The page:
What can we learn from Ronnie the Rocket about winning?

Ronnie O’Sullivan is unlike other legendary sports people in a number of ways.

First of all, he’s got huge longevity: he is the only snooker player to have won the world championship as both the youngest, and now the oldest player.

Secondly, at the same time as being on top of the modern game, in some ways he is traditional. He won’t switch chalks. Most snooker players use the TAOM chalk which apparently reduces friction better. Ronnie has stuck with the old Triangle chalk. It certainly doesn’t seem to be holding him back from being both one of the most successful and the most entertaining players.

Thirdly, he says frequently that he does not care about winning at all costs. Although his rivals talk about him as a legend, he must annoy them. He often talks about the fact that he really doesn’t care about winning, only about playing well.

And yet time and again, he wins.

Fourthly, when he plays badly, which he acknowledges that he does reasonably frequently, his competitor seems to drop their game too. Ronnie will then apologise for “dragging the other player down to his level”. Ronnie then recovers his game and beats the opponent. It is like a weird version of the “Tiger Woods effect” whereby the presence of a superstar in a tournament has statistically been shown to diminish the performance of the other contenders. Weird because in the Tiger Wood instance this was because he was playing so well. Not, to quote Ronnie, “dragging the other player down to my level”.

In January 2024 Ronnie won his 8th Masters Final and the World Grand Prix. But he told his public that its not winning that matters to him as much as playing well.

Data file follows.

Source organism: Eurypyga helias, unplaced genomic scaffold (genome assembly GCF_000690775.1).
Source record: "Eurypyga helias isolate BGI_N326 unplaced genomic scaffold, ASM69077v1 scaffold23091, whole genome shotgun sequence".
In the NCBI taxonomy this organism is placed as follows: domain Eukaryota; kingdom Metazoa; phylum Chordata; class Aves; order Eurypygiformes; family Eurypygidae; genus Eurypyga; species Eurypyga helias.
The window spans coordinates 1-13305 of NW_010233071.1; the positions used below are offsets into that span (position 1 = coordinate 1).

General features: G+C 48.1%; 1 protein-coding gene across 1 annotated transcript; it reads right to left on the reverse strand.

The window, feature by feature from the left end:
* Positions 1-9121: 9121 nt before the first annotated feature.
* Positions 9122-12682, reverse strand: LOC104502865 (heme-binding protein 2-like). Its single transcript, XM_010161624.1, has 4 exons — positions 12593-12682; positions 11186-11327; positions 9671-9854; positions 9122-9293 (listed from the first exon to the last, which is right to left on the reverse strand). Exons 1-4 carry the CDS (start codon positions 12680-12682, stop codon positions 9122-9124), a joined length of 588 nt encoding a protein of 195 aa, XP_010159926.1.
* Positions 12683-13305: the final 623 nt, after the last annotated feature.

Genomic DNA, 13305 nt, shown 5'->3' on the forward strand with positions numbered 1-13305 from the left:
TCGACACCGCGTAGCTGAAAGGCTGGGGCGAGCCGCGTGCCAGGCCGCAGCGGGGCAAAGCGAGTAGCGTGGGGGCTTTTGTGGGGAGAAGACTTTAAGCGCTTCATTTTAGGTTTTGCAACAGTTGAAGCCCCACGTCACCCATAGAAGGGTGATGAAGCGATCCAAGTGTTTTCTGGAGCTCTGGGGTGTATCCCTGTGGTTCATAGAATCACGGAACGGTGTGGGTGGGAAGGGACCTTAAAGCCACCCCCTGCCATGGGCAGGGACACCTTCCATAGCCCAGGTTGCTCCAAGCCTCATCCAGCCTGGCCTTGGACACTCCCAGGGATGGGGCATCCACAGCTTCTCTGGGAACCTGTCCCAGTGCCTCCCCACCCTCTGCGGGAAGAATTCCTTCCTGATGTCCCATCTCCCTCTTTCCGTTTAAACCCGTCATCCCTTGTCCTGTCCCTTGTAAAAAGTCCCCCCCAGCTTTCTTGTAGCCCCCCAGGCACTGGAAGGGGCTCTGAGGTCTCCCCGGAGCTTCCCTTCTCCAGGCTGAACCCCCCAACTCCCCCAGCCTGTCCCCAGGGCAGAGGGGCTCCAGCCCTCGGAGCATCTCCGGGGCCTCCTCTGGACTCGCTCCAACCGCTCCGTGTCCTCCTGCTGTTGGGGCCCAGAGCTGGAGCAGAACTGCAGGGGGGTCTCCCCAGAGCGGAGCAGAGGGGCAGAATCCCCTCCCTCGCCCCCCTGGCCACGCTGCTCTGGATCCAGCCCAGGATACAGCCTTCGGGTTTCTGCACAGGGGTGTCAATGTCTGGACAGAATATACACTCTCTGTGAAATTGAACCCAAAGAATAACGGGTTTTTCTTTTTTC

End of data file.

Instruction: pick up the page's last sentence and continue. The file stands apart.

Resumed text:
In an interview with ITV Sport on January 17th 2024, Ronnie said this:

“Its nice winning tournaments, you know, but the biggest worry for me is that I’m not really comfortable, or I don’t feel that I’m playing with confidence – to do with cueing and stuff like that. I know I’ve won tournaments but I’m still not really happy with my game, which is more important that winning tournaments to me…… it’s been surprising, I don’t know where it (winning) has come from. Maybe cos its not the most important thing for me. The most important thing is I want to play well. I’d rather play well and get beaten than play badly and win.”

Now clearly Ronnie likes to win (as he has stated before). No champion is averse to winning. But caring about how you do it as well as what the outcome can indeed drive more longevity and better job satisfaction in the long run.

Winning at any price can drive short term benefits in our sector, but winning at the wrong price may mean under resourcing an account, failing to have anything other than a transactional relationship and can be harmful for the work and the outcomes for clients and businesses.

Teams suffer under a pressure to win at any price. We are all human and usually we are motivated by doing our best work. Compromise might be pragmatic, but if it is the only option time and again, then its not the most motivating way to win.

A boss once told me, “don’t worry about winning the pitch and double guessing what you think people want to hear. Focus on what we think is right and showing up as our best version of the ourselves”. It was inspiring, it took the pressure off, it made me want to win even more (and in fact we did win.)

Winning matters, but so too does being your best self at work, doing beautiful work and delivering true breakthroughs. Putting the latter first, may help you come first more often.

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